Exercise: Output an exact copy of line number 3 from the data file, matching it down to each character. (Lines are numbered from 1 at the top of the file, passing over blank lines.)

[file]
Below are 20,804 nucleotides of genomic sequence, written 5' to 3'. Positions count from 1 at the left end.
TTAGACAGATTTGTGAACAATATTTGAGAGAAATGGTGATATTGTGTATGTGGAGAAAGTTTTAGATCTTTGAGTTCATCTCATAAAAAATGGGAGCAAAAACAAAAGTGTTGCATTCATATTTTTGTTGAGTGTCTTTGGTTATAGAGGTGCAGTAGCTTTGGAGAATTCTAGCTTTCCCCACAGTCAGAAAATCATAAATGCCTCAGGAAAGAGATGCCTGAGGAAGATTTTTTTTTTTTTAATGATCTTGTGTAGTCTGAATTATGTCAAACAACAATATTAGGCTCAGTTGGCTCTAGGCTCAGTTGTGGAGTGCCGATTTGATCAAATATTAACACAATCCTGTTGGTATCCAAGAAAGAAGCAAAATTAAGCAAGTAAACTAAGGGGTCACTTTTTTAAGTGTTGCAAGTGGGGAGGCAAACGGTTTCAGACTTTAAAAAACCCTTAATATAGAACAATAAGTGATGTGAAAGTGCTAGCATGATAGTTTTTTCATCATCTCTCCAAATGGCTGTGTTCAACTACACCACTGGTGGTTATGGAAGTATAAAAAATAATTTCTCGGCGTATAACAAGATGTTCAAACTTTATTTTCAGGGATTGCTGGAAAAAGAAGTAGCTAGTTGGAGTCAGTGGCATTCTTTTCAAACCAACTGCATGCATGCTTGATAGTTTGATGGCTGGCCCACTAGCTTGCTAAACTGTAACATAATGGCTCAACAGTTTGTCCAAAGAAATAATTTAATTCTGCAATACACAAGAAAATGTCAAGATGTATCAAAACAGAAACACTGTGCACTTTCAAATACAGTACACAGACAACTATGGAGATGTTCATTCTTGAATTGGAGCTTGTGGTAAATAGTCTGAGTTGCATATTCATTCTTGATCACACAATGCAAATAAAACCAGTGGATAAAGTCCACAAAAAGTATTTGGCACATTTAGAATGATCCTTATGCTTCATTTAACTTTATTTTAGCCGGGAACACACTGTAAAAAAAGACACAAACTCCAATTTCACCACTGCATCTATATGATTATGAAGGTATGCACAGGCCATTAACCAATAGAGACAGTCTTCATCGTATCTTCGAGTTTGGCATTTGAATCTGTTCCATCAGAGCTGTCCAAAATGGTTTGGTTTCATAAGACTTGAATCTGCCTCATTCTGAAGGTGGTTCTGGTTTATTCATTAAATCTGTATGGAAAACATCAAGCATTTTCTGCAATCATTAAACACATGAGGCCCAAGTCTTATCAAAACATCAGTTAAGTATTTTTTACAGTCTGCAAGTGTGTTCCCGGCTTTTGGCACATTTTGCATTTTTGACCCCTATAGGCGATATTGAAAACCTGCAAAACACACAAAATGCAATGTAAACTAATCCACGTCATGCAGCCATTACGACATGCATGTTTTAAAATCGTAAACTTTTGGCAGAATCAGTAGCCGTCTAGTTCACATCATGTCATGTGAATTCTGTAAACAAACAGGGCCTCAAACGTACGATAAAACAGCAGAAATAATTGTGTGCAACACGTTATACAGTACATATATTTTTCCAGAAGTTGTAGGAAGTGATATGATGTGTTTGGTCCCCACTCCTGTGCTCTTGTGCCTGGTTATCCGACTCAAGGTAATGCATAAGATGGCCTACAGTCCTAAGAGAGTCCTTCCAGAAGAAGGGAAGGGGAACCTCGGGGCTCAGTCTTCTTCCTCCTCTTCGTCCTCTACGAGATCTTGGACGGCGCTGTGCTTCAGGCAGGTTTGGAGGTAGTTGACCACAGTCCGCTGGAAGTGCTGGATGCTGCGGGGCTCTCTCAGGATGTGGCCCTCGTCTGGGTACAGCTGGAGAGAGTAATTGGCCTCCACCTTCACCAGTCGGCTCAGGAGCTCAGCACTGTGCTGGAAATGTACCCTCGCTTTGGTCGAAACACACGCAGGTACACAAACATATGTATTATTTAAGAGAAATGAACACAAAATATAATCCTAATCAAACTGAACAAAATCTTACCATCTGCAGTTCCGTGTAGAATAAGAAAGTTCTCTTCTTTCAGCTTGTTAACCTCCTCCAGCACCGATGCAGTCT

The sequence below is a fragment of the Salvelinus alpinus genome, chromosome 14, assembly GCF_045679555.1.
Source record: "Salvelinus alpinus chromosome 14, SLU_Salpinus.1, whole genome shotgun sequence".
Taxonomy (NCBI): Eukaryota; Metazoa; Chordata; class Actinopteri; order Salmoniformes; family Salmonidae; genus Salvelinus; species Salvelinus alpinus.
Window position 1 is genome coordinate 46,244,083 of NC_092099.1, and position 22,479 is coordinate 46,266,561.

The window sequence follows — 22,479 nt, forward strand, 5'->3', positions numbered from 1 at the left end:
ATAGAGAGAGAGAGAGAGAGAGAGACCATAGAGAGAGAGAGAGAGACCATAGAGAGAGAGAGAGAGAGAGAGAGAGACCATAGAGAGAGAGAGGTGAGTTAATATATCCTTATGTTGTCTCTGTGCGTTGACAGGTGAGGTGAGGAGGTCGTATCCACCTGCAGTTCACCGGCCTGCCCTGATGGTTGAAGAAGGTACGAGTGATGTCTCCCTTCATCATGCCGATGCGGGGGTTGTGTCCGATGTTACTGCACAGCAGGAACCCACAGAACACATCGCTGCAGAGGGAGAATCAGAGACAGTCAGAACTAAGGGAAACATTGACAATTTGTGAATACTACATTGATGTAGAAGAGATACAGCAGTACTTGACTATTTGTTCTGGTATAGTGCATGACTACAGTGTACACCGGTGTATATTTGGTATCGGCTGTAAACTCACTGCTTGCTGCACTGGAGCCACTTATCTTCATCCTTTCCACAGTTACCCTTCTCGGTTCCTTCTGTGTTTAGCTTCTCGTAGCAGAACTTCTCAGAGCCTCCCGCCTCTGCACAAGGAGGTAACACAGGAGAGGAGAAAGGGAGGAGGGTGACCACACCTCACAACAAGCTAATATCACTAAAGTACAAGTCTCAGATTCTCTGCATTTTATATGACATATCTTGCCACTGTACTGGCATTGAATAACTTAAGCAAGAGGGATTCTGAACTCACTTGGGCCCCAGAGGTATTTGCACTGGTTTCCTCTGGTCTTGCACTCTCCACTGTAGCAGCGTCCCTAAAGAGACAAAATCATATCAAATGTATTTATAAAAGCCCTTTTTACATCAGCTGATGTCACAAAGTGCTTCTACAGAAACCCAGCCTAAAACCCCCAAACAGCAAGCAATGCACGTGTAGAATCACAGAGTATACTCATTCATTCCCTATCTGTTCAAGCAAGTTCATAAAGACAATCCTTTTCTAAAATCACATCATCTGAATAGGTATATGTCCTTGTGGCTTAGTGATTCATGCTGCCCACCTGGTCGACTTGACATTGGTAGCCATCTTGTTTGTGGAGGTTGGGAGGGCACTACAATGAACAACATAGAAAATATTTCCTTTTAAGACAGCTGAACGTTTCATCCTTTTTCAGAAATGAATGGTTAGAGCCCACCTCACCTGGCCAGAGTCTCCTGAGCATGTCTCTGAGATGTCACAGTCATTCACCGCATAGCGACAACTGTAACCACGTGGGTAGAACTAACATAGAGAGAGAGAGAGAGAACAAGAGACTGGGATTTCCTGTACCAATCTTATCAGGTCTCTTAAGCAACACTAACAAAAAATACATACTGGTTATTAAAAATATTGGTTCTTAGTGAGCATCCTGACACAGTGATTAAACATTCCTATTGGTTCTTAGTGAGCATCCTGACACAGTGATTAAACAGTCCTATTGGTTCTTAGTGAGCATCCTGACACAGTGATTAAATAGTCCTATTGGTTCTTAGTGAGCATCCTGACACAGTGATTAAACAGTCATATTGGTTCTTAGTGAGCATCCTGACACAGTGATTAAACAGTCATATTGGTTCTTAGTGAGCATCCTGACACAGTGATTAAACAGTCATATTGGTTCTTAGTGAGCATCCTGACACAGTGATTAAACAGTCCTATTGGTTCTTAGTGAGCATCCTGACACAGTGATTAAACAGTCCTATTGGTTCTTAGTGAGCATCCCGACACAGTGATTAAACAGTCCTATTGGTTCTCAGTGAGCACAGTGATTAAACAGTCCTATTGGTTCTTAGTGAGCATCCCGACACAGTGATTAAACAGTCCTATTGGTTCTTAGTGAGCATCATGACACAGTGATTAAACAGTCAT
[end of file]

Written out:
The sequence below is a fragment of the Salvelinus alpinus genome, chromosome 14, assembly GCF_045679555.1.